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Planning a Trip to Spain


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#1 Russel Tarr

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Posted 07 May 2011 - 10:17 AM

I'm planning to take my Year 10 and Year 12 students on a trip to Spain next spring. Although my main focus will be on the Spanish Civil War, I want to cram in as many cultural experiences as I can over the three full days or so.

My question is: what would you recommend as the "must see" attractions in Spain?

I'll then plot them all on a Google Map and decide how many I can incorporate!

"There's an old saying about those who forget history. I don't remember it, but it's good" - Stephen Colbert

#2 Nick

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Posted 09 May 2011 - 06:04 PM

Must see attractions for me are
the Alhambra (Granada)
Cordoba's Mesquita - just as impressive if less well known
I do like Seville a lot, it has a few great sites to see and is a good place as a base

Madrid isn't as attractive as it's a big sprawling city but it does have the Prado and Gurnica in another art museum
From Madrid there are several excellent one day trips - Franco's tomb is awesome, close to El Escorial, Philip II's pile.
Segovia is worth a trip, but best of all is Toledo - superb in every way, cathedral especially
Salamanca has lovely buildings but is further away.

If you want the Civil War I would use Madrid as a base and do the above. You might even get a football match in while you are there!

My favourite is Seville but it's better for Mudejar stuff and Moorish Spain rather than Franco.

I hope that's a bit of help. Enjoy.

#3 Richard Jones-Nerzic

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Posted 03 September 2011 - 09:44 AM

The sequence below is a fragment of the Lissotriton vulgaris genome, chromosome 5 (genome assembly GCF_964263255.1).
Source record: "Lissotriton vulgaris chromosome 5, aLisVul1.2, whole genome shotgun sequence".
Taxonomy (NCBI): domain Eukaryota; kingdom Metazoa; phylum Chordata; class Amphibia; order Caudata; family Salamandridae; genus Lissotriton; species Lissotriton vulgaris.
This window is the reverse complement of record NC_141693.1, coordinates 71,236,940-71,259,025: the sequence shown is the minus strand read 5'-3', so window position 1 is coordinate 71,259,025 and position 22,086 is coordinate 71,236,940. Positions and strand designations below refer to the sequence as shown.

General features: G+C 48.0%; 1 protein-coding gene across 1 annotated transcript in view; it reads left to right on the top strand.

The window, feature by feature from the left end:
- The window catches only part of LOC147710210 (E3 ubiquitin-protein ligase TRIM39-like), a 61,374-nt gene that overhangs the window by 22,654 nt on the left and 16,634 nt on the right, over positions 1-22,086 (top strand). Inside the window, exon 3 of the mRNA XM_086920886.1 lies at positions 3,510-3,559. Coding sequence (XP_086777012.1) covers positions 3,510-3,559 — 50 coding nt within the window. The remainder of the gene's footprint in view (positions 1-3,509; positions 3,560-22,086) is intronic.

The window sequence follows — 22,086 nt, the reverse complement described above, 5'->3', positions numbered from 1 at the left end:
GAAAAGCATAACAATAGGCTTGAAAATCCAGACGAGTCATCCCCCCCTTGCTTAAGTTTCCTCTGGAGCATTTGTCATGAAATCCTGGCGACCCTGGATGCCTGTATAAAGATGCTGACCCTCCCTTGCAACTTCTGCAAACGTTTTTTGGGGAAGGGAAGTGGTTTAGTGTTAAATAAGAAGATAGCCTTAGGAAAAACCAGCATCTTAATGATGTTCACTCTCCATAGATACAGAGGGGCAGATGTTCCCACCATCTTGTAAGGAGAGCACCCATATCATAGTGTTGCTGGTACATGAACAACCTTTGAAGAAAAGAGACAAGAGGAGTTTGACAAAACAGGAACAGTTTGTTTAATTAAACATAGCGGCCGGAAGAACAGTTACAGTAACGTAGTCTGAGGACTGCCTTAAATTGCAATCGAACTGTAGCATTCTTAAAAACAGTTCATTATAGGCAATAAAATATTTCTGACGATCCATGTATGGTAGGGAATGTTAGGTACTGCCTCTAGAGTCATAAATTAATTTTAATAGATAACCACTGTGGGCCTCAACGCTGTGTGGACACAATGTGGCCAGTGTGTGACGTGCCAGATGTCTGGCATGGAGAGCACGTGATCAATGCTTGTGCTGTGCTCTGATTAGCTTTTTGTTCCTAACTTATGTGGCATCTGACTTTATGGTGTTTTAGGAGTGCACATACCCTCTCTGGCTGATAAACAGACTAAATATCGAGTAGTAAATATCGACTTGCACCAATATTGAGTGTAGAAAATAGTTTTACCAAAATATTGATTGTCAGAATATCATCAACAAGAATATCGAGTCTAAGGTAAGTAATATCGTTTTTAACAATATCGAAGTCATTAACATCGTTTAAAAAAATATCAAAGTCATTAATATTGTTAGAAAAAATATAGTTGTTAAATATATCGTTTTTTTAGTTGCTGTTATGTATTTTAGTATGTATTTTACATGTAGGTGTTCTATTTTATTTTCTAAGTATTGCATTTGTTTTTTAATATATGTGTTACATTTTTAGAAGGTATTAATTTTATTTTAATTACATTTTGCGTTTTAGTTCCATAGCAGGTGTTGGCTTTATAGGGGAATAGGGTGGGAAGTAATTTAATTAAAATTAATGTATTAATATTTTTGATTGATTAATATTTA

You could do worse than look at what we did back in 2004.
http://www.internati...rid04/index.htm

The problem of trying to make the war the focus of a trip is that it never really ended, it has just been forgotten. With el pacto de olvido, there was no peace and reconciliation and consequently (as far as I'm aware) no museums and heritage sites to take school groups.

Best thing is to make it a cross-curricular trip - if Spanish is important then it has to be Madrid. If Madrid then it has to be art. From Madrid (stay outside not in) you have a series of great one day trips to the beautiful cities Nick mentions. The war can be a minor reference point in each. In Salamanca you have the greatest plaza in Europe, the set of the inquisition scenes from Ridley Scott's 1492 and also a small plaque to tell you this was Franco's hq during the war. In Toledo you have the Cathedral but also the Alcázar which as a result of the siege was the symbol of Spanish nationalist power during and after the war.

Picasso's Guernica in the Reina Sophia can be a day's focus in itself with the Prado and Thyssen making up the golden museum triangle.

But for the students in 2004, the most memorable part of the visit was the Valle de los Caídos, Franco's memorial. The basic design concept was Franco’s; imitative of Nazi Germany’s classicism and the influence of Albert Speer, its intention was in his words ‘to defy time and forgetfulness’. And it works. How can you have a pact of forgetting with this beautiful, fascist monstrosity on the Madrid horizon? It raises so many important questions about the social role of memory and heritage. And the obvious one, what the hell should the Spanish do with it?
All that is necessary for the forces of evil to win in the world is for enough good men to do nothing.
Edmund Burke


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#4 Russel Tarr

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Posted 03 September 2011 - 06:59 PM

Thanks Richard - obviously I checked out what you did in 2004 at it looks excellent - the challenge for me though is that we're having to base it around Barcelona rather than Madrid (in order to tie it in with a residential trip for the Geographers happening at the same time). I've found someone who does guided tours around Barcelona with a civil war focus, and I'll be building other things around it. All of Yr10 and Yr12 will be on the trip together to fill the coach. It will be taking place in the Summer after exams, so I'm still gathering ideas together for it, but hopefully it will come together...!

"There's an old saying about those who forget history. I don't remember it, but it's good" - Stephen Colbert




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